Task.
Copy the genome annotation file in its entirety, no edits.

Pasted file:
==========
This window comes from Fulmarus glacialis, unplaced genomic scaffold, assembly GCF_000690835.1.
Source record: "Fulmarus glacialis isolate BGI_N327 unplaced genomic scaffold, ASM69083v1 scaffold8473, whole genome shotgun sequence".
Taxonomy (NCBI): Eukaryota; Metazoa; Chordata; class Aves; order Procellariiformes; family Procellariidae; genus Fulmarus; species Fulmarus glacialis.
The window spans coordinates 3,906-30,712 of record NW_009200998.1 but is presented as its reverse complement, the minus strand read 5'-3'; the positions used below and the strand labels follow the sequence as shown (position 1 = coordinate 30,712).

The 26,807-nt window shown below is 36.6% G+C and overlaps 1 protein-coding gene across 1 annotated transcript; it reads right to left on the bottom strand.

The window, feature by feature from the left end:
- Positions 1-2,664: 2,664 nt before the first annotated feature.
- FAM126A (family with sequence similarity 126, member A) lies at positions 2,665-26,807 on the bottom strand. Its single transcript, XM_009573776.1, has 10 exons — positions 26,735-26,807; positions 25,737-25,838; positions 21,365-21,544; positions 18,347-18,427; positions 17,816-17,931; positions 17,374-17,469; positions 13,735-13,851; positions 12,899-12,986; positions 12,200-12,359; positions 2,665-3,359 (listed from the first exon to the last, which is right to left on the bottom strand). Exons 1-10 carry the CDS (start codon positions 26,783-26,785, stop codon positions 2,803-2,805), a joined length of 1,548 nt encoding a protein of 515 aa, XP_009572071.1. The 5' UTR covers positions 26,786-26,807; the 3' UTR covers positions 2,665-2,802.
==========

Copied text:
This window comes from Fulmarus glacialis, unplaced genomic scaffold, assembly GCF_000690835.1.
Source record: "Fulmarus glacialis isolate BGI_N327 unplaced genomic scaffold, ASM69083v1 scaffold8473, whole genome shotgun sequence".
Taxonomy (NCBI): Eukaryota; Metazoa; Chordata; class Aves; order Procellariiformes; family Procellariidae; genus Fulmarus; species Fulmarus glacialis.
The window spans coordinates 3,906-30,712 of record NW_009200998.1 but is presented as its reverse complement, the minus strand read 5'-3'; the positions used below and the strand labels follow the sequence as shown (position 1 = coordinate 30,712).

The 26,807-nt window shown below is 36.6% G+C and overlaps 1 protein-coding gene across 1 annotated transcript; it reads right to left on the bottom strand.

The window, feature by feature from the left end:
- Positions 1-2,664: 2,664 nt before the first annotated feature.
- FAM126A (family with sequence similarity 126, member A) lies at positions 2,665-26,807 on the bottom strand. Its single transcript, XM_009573776.1, has 10 exons — positions 26,735-26,807; positions 25,737-25,838; positions 21,365-21,544; positions 18,347-18,427; positions 17,816-17,931; positions 17,374-17,469; positions 13,735-13,851; positions 12,899-12,986; positions 12,200-12,359; positions 2,665-3,359 (listed from the first exon to the last, which is right to left on the bottom strand). Exons 1-10 carry the CDS (start codon positions 26,783-26,785, stop codon positions 2,803-2,805), a joined length of 1,548 nt encoding a protein of 515 aa, XP_009572071.1. The 5' UTR covers positions 26,786-26,807; the 3' UTR covers positions 2,665-2,802.